shoal

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English[edit]

Pronunciation[edit]

Etymology 1[edit]

From Middle English schold, scholde, from Old English sceald (shallow), perhaps from Proto-Germanic *skalidaz, past participle of *skaljaną (to go dry, dry up, become shallow), from *skalaz (parched, shallow), from Proto-Indo-European *(s)kel- (to dry out). Cognate with Low German Scholl (shallow water), German schal (stale, flat, vapid). Compare shallow.

Alternative forms[edit]

Adjective[edit]

shoal (comparative more shoal, superlative most shoal)

  1. (now rare) Shallow.
    shoal water
    • 1819, Lord Byron, Don Juan, III.19:
      But that part of the coast being shoal and bare, / And rough with reefs which ran out many a mile, / His port lay on the other side o' the isle.

Noun[edit]

shoal (plural shoals)

  1. A sandbank or sandbar creating a shallow.
    • 1913, Joseph C. Lincoln, chapter 1, Mr. Pratt's Patients:
      'Twas early June, the new grass was flourishing everywheres, the posies in the yard—peonies and such—in full bloom, the sun was shining, and the water of the bay was blue, with light green streaks where the shoal showed.
    • Dryden
      The god himself with ready trident stands, / And opes the deep, and spreads the moving sands, / Then heaves them off the shoals.
  2. A shallow in a body of water.
    • Mortimer
      The depth of your pond should be six feet; and on the sides some shoals for the fish to lay their spawn.
    • Shakespeare
      Wolsey, that once trod the ways of glory, / And sounded all the depths and shoals of honour.
Synonyms[edit]
Translations[edit]

Verb[edit]

shoal (third-person singular simple present shoals, present participle shoaling, simple past and past participle shoaled)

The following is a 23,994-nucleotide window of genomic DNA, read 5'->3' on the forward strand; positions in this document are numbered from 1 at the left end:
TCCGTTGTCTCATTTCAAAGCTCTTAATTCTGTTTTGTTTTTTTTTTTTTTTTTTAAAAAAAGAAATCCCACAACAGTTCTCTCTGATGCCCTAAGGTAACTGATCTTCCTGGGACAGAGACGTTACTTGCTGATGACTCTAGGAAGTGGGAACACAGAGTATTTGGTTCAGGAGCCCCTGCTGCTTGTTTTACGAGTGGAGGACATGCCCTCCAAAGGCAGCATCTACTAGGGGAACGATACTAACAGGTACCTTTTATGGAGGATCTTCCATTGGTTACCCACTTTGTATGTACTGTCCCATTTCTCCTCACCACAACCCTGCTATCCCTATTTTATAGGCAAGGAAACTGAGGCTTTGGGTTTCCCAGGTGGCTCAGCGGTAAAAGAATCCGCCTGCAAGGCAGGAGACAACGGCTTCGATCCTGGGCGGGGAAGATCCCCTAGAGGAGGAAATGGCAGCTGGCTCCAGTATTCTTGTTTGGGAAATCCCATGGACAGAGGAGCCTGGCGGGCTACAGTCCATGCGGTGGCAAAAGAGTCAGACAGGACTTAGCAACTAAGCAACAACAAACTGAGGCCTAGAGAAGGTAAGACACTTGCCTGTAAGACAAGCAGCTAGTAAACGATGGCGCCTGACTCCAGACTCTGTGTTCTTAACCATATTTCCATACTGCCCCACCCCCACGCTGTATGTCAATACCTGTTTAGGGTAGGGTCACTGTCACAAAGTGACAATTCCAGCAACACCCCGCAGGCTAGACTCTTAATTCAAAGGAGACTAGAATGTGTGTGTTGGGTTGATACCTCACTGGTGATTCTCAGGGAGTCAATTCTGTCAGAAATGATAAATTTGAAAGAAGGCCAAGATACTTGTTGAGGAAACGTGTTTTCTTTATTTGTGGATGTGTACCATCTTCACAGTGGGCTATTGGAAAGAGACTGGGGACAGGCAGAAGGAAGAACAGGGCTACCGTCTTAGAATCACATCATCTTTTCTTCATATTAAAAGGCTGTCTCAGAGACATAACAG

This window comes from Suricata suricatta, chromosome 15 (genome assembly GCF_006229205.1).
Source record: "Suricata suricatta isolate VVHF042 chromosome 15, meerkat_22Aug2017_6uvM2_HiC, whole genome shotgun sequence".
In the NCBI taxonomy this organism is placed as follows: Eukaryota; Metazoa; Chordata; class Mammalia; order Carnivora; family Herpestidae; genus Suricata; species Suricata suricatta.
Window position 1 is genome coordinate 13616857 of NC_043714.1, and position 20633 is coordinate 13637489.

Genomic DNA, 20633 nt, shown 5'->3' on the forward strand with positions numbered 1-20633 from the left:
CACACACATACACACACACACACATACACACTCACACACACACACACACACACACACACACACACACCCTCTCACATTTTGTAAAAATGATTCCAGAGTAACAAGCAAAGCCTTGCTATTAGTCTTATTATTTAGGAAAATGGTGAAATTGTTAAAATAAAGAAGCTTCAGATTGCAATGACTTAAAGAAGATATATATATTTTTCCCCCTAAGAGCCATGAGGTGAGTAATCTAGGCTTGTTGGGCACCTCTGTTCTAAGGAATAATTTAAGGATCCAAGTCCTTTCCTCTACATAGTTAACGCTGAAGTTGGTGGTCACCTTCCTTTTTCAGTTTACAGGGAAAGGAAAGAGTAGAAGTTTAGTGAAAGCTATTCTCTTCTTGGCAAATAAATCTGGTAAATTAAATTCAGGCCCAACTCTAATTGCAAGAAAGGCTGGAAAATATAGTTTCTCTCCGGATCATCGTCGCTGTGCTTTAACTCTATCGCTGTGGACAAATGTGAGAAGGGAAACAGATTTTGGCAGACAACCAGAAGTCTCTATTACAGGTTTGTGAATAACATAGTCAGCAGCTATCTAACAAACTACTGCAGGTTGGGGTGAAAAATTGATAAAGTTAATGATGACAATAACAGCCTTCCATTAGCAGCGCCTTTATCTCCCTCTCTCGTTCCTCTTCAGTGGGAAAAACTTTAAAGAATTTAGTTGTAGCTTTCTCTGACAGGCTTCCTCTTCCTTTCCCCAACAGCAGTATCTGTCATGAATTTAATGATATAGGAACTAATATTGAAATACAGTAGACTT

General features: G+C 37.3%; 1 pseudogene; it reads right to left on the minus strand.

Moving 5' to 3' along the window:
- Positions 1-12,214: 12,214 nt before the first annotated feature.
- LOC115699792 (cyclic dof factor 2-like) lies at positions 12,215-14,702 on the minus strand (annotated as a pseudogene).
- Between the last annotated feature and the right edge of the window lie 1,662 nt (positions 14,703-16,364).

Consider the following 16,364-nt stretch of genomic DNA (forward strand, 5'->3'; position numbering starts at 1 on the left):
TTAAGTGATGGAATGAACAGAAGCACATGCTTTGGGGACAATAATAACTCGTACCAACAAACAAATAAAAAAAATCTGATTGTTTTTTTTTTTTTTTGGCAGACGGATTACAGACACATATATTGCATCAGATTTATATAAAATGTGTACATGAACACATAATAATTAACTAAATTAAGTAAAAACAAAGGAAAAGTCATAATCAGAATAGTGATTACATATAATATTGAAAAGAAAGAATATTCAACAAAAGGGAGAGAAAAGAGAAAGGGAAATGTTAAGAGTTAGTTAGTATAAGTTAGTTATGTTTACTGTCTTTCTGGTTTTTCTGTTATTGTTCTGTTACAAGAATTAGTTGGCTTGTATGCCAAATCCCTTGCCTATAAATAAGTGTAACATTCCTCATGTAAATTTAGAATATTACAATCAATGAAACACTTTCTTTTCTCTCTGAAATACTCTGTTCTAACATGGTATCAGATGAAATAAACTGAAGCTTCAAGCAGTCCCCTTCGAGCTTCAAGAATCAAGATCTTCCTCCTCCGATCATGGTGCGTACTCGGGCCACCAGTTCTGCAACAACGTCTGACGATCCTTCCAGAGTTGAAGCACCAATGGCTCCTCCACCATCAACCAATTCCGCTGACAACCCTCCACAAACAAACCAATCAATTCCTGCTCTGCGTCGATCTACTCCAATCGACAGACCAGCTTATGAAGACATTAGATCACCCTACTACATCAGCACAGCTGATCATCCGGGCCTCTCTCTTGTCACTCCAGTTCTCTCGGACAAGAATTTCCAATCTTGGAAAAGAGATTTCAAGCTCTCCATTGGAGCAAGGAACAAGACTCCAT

1. To arrive at a shallow (or less deep) area.
  2. To cause a shallowing; to come to a more shallow part of.
    A ship shoals her water by advancing into that which is less deep. — Marryat.
  3. To become shallow.
    The colour of the water shows where it shoals.

Etymology 2[edit]

1570, presumably from Middle English *shole (school of fish), from Old English sceolu, scolu (troop or band of people, host, multitude, division of army, school of fish), from Proto-Germanic *skulō (crowd), from Proto-Indo-European *(s)kʷel- (crowd, people). Cognate with West Frisian skoal (shoal), Middle Low German schōle (multitude, troop), Dutch school (shoal of fishes).

Noun[edit]

shoal (plural shoals)

  1. Any large number of persons or things.
    • Francis Bacon
      great shoals of people
  2. A large number of fish (or other sea creatures) of the same species swimming together.
    • Waller
      Beneath, a shoal of silver fishes glides.
Synonyms[edit]
Translations[edit]

Verb[edit]

shoal (third-person singular simple present shoals, present participle shoaling, simple past and past participle shoaled)

  1. To collect in a shoal; to throng.
    The fish shoaled about the place.

Anagrams[edit]